If there is one thing a small farm owner can count on during a high-risk fire day, it’s that your local rural fire brigade probably won’t arrive in time to control a fire on your property. They are likely to be busy fighting fires elsewhere, as fire-fighting resources are often allocated to places where there is the greatest risk to life on high-risk fire days.
This can be a difficult fact to take on board for some new landholders, especially those living close to our larger regional towns and cities who are used to services being nearby and instantly available.
Living out of town and in a rural area is vastly different when it comes to fire-fighting services because of the much lower population densities and greater travelling distances between farms.
The message for small farm and lifestyle property holders is therefore clear: When it comes to fire-fighting and safety, you're largely 'on your own’, so you need to be prepared.
Bushfire safety – 4 simple steps to be prepared:
Your bushfire responsibilities under the law
With farm ownership also comes significant bushfire management responsibilities, even for small holdings. Each Australian state has its own legislation detailing the roles and responsibilities in rural bushfire management and control.
For example, NSW legislation is covered under the Rural Fires Act 1997. This particular piece of legislation makes it very clear that the onus is on the farm owner to prevent fires from starting, and if a fire does start, to have adequate resources to extinguish the fire before it spreads to neighbouring properties. If the owner fails to do this, they could be liable for any damage the fire causes.
Depending on the incident, the landholder could also be liable for prosecution under the Act if they fail to take reasonable steps regarding fire hazard management, or if they recklessly cause the fire in the first place – e.g. by lighting it during a high fire danger period.
The legislation is also very clear that reasonable steps must be taken regarding fire risk management and these should be based on the level of hazard. If there's a large fire hazard, then the property owner should have adequate measures in place to manage such hazards. This might mean, for example, that additional farm fire equipment is required beyond those needed to protect just the homestead.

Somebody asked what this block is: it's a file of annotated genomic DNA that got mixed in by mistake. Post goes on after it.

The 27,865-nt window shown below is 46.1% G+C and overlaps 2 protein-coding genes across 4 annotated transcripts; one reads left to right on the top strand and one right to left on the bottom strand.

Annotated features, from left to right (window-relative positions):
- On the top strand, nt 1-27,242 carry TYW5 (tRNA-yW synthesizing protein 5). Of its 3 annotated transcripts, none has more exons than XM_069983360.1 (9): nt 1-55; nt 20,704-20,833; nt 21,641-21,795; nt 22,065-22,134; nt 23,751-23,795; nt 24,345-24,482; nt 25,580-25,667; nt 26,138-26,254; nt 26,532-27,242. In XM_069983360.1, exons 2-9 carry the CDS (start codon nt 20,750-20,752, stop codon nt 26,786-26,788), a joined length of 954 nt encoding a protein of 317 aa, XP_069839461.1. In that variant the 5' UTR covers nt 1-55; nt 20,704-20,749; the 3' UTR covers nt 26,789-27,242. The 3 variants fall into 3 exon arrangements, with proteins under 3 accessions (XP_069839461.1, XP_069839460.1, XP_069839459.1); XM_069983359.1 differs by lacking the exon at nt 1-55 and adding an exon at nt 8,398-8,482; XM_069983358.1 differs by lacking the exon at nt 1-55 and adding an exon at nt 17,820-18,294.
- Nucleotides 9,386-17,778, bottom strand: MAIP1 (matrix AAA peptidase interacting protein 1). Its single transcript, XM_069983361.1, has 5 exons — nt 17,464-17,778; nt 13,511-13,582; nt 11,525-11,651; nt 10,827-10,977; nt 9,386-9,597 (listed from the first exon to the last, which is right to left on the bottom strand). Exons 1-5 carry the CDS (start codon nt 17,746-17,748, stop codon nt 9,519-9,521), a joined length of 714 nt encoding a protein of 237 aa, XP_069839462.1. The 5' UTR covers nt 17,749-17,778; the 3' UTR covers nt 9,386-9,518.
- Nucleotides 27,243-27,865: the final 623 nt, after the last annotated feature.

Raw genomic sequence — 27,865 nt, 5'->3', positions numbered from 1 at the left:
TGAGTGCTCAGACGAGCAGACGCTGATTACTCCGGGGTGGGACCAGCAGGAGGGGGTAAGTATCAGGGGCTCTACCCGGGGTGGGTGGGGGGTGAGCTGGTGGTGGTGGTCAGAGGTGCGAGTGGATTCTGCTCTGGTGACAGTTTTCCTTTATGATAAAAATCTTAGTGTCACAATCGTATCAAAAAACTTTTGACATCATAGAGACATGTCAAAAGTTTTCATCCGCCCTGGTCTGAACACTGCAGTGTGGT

Below are links to the relevant state and territory legislation to better understand your responsibilities:
• NSW Rural Fires Act 1997
• Queensland Fire and Emergency Service Act 1990
• Australian Capital Territory Emergencies Act 2004
• Victorian Country Fire Authority Act 1958
• Tasmania Fire Service Act 1979
• South Australia Fite and Emergency Services Act 2005
• Northern Territory Bushfires Management Act 2016
• Western Australia Bush Fires Act 1954
Fortunately, there's plenty of good information and very practical steps rural land holders can take to effectively manage and mitigate bushfire risk on their property. A good place to start is to simply get in touch with your local rural fire brigade and ask what they recommend. All rural fire brigades have open days specifically to cover general aspects of firefighting. Individual visits to properties to assess fire risks can usually be arranged as well. Attending open days and getting involved with the local rural fire brigade is also a great way to meet with your neighbours and engage positively with your community.
All Australian State rural fire services have checklists to assist landholders in preparing for the bushfire season and in helping make safe and sensible, 'stay and defend' or 'leave early’ decisions. The NSW Rural Fire Service has its own Farm Fire Plan, which includes 5 actions (clear/slash, burn, plough, rotate, prepare) to make your property safer.
Where to from here?
Whether you’re a new small farm owner or have been doing it for a while, the ‘Farm Fire Plan’ should be on every owner’s 'must do' list and should be reviewed annually. For more information regarding bushfire preparation and management visit Essential Bushfire Safety Tips.
Small farm insurance should also be reviewed annually to ensure it is up to date and a farm audit should be conducted on an annual basis, along with creating a farm asset schedule and photos.